Formula 1’s carmakers and the FIA (the organization that governs world Formula One racing) have come to an agreement on a new framework that will govern the sport until 2012. FIA president Max Mosley and Burkhard Göschel, chairman of the Grand Prix Manufacturers Association, also reaffirmed F1’s commitment to developing energy-efficient technology as part of an effort designed to make F1 more relevant to the road car industry and more environmentally responsible. (Earlier post.)
Mosley and Göschel pronounced the deal a major breakthrough, and a fundamental change in the way that the rules are managed.
Max Mosley has spoken before of his desire to see F1 at the cutting edge of green technology, suggesting that in future engine power should be limited by energy consumption rather than capacity. In June, Max Mosley described in a press conference the organization’s intention to head toward hybrid technology for future years. (Earlier post.)
Mosley and Goeschel emphasized that the commitment to energy efficiency will be a core part of the new agreement.
We want to make the research work done in F1 not just cost-effective but also road relevant. That is to say, new developments in F1 should be those that are directly helpful to the car industry and in particular things which are relevant to perhaps the biggest single issue which confronts the car industry worldwide, namely the reduction of the output of CO2. That’s why in the shorter term we are looking at energy-recovery and re-use from braking. That will come in 2009. We will come out with a regulation before the end of this year. And then recovery and re-use of the excess heat or waste heat from the engines. We intend to have a regulation for that before 2010. Both those things are currently fundamental to road car research.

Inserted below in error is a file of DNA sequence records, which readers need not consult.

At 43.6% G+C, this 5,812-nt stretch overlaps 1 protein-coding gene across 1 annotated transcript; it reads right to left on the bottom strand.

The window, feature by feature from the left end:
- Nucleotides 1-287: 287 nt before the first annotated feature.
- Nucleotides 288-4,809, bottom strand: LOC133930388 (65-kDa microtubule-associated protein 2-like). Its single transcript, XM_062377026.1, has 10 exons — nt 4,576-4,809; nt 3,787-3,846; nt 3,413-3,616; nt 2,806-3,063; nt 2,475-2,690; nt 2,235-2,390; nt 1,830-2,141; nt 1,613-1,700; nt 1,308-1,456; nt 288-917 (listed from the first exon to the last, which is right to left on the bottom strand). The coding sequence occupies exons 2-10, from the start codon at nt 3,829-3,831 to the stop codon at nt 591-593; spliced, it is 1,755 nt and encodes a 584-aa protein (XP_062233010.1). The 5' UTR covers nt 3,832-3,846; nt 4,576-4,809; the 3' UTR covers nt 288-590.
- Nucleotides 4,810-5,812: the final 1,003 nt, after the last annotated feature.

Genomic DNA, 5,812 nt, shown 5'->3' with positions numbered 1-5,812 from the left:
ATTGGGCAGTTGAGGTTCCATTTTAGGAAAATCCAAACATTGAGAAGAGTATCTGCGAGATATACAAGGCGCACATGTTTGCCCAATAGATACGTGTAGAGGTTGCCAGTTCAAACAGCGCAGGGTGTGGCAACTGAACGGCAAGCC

In the longer term we are looking at the possibility of a completely new F1 engine reflecting the industry tendency which is to have a downsized, turbo-charged engine. At the moment that is still a discussion point between us and the manufacturers. That very briefly is where we stand at the moment.—Max Mosley
Our understanding as a manufacturer is that F1 is the pinnacle of technology. If F1 for us as manufacturers is to make sense we have to show into which area technology should go to solve the problems of the future but also to have the fun of Formula One racing. Without question we will have that.
Max also said we are starting with energy recovery in 2009. And as everyone already knows the engines are losing two-thirds of the energy by heat and one of the ideas is how do we bring that back. The first step is that bringing the energy back into the car is one of the most important recoveries, the second step is to do this without losing the energy of the first step. So not only the engine but also the drive train must be made very efficient. That is the outlook for the future.
What we are doing in the car industry, and you can see this at BMW, is that we are shifting over to turbo-charged engines with a high-point of efficiency. In the future we will have down-sized engines with turbo-chargers.
We have to look at all areas for reducing consumption but also keeping the dynamics of F1. It might sound like a contradiction but it is not. The targets of modern engineers is not just to say you can only recognize this area or that area but a modern engine has to cover both and if something seems to be not possible he has to find a solution to ensure that F1 is still dynamic, interesting, and emotional but it is following the modern ideas of technology.—Professor Burkhard Göschel
(A hat-tip to Chris Ellis!)